Exenatide for Stress Hyperglycemia (ExSTRESS)
Stress hyperglycemia is a common phenomenon in cardiac surgery that concerns diabetic and non diabetic patients.
It has been shown that perioperative hyperglycemia is an independent risk factor of postoperative mortality and morbidity.
The Leuven et al.'s study suggested that strict glycemic perioperative control using an intensive insulin therapy could reduce mortality and morbidity in surgical intensive care's patients. This study included a majority of cardiac surgery patients. Others studies have suggested that the beneficial effect of insulin-based tight perioperative glycemic control might be hampered by iatrogenic hypoglycemia. Moreover, insulin therapy failed to obtain perioperative glycemic stability in most patients.
Exenatide (Byetta ®) is an incretin mimetic, characterized by an anti-hyperglycemic effect that depends on the blood glucose level.
We hypothesize that continuous intravenous infusion of exenatide could improve perioperative glycemic control and stability and could reduce the risk of iatrogenic hypoglycemia compared to a conventional insulin therapy during the perioperative period of cardiac surgery.
|Study Design:||Allocation: Randomized
Intervention Model: Parallel Assignment
Masking: None (Open Label)
Primary Purpose: Treatment
|Official Title:||Intravenous Exenatide (Byetta®) Versus Insulin for Perioperative Glycemic Control in Cardiac Surgery: the Open-labeled Randomized Phase II/III ExStress Study|
- Percentage of patients spending more than 50 % of the time in the glycemic target range (100 to 140 mg/dl) [ Time Frame: 48 hours ]
The percentage of time spent achieving blood glucose control is defined as the ratio between the total time spent achieving blood glucose control and the total time under treatment.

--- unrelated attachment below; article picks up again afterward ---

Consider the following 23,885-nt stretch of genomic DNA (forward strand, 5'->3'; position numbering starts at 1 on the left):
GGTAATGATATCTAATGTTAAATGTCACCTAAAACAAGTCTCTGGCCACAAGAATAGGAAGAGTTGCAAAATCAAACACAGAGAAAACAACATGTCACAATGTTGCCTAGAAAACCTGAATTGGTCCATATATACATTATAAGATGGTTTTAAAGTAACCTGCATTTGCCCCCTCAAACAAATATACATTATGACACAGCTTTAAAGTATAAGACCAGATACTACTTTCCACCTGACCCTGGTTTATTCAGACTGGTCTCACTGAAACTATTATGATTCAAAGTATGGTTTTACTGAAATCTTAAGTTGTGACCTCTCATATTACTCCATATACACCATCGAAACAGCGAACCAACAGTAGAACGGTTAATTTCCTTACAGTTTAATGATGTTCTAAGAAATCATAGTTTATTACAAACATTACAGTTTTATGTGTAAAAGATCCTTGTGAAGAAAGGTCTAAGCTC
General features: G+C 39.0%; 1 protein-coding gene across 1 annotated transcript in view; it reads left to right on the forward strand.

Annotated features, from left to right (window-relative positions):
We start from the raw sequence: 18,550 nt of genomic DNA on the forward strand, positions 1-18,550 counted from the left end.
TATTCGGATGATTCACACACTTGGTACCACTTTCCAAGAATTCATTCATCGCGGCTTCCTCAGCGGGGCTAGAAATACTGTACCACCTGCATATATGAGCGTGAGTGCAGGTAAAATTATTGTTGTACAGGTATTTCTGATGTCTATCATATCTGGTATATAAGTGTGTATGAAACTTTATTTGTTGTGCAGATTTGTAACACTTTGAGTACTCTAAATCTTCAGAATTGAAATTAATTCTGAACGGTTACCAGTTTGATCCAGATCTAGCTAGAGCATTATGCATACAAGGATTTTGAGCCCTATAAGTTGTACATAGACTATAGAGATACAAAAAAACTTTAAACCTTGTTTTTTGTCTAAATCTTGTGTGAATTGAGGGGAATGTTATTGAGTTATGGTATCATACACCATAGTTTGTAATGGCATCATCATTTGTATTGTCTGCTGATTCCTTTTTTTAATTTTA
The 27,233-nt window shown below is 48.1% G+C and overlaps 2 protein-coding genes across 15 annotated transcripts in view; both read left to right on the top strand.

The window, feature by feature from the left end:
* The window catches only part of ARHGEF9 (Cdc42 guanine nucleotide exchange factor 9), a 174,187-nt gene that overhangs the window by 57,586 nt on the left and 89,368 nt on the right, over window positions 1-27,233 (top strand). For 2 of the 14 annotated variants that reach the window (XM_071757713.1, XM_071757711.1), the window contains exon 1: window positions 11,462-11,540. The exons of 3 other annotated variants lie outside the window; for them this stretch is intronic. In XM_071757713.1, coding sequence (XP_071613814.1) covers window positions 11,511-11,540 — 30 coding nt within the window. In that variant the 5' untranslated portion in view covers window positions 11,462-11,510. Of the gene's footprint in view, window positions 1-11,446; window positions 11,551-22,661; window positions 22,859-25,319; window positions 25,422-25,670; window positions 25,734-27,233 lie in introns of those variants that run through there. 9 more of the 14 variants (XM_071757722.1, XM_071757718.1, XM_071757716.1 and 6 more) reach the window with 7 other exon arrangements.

Blood glucose measurement will be done hourly. Blood glucose control is considered to be achieved between 2 blood glucose measurements if the first blood glucose value measured belongs to blood glucose target interval, defined as blood glucose level between 100 mg/dl l and 140 mg/dl l.
- Hypoglycemia [ Time Frame: 48 hours ]Hypoglycemia is defined as blood glucose level less than 80 mg/dl.
- Severe hypoglycemia [ Time Frame: 48 hours ]Severe hypoglycemia is defined as blood glucose level less than 40 mg/dl.
- Number of patients needing rescue to insulin therapy protocol [ Time Frame: 48 hours ]
- Number of adverse events occuring in the exenatide group [ Time Frame: Day 30 ]As the safety of exenatide has never been assessed in the perioperative period in cardiac surgery, all adverse events will be reported, in particular: known adverse events (diarrhea, nausea, vomiting) et severe adverse events (pancreatitis, acute renal failure, death, cardiac arrest).
- Mortality [ Time Frame: Day 30 ]
- Postoperative morbidity [ Time Frame: Day 30 ]
Postoperative morbidity is defined as:
- neurological complications: stroke.
- renal complication: acute renal failure requiring dialysis.
- cardiac complication: cardiogenic shock, arrhythmia, myocardial infarct.
- vasopressive drug support in postoperative intensive care unit.